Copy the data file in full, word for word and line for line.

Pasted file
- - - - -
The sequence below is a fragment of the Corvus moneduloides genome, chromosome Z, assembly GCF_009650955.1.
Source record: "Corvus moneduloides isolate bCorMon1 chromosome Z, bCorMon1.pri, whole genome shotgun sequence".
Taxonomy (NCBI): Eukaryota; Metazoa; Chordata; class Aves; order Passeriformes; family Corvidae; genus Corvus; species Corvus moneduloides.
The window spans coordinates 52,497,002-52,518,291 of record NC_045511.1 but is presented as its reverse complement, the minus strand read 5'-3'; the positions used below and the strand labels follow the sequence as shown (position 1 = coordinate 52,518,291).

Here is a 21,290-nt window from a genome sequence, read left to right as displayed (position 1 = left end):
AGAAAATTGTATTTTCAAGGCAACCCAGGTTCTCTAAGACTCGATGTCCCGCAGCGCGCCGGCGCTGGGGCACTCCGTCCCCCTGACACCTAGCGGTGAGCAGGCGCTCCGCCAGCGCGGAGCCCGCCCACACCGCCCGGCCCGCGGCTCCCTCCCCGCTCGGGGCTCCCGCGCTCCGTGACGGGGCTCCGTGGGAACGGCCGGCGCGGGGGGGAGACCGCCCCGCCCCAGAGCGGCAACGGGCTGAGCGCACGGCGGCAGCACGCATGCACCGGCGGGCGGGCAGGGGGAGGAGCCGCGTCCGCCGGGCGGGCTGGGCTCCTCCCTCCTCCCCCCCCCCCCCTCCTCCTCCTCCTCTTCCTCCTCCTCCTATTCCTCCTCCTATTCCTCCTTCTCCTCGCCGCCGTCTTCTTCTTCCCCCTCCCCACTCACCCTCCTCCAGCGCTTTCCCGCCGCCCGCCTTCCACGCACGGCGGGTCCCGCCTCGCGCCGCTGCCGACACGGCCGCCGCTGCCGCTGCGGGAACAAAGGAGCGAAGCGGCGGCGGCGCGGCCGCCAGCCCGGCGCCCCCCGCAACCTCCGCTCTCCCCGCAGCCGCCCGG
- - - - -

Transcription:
The sequence below is a fragment of the Corvus moneduloides genome, chromosome Z, assembly GCF_009650955.1.
Source record: "Corvus moneduloides isolate bCorMon1 chromosome Z, bCorMon1.pri, whole genome shotgun sequence".
Taxonomy (NCBI): Eukaryota; Metazoa; Chordata; class Aves; order Passeriformes; family Corvidae; genus Corvus; species Corvus moneduloides.
The window spans coordinates 52,497,002-52,518,291 of record NC_045511.1 but is presented as its reverse complement, the minus strand read 5'-3'; the positions used below and the strand labels follow the sequence as shown (position 1 = coordinate 52,518,291).

Here is a 21,290-nt window from a genome sequence, read left to right as displayed (position 1 = left end):
AGAAAATTGTATTTTCAAGGCAACCCAGGTTCTCTAAGACTCGATGTCCCGCAGCGCGCCGGCGCTGGGGCACTCCGTCCCCCTGACACCTAGCGGTGAGCAGGCGCTCCGCCAGCGCGGAGCCCGCCCACACCGCCCGGCCCGCGGCTCCCTCCCCGCTCGGGGCTCCCGCGCTCCGTGACGGGGCTCCGTGGGAACGGCCGGCGCGGGGGGGAGACCGCCCCGCCCCAGAGCGGCAACGGGCTGAGCGCACGGCGGCAGCACGCATGCACCGGCGGGCGGGCAGGGGGAGGAGCCGCGTCCGCCGGGCGGGCTGGGCTCCTCCCTCCTCCCCCCCCCCCCCTCCTCCTCCTCCTCTTCCTCCTCCTCCTATTCCTCCTCCTATTCCTCCTTCTCCTCGCCGCCGTCTTCTTCTTCCCCCTCCCCACTCACCCTCCTCCAGCGCTTTCCCGCCGCCCGCCTTCCACGCACGGCGGGTCCCGCCTCGCGCCGCTGCCGACACGGCCGCCGCTGCCGCTGCGGGAACAAAGGAGCGAAGCGGCGGCGGCGCGGCCGCCAGCCCGGCGCCCCCCGCAACCTCCGCTCTCCCCGCAGCCGCCCGG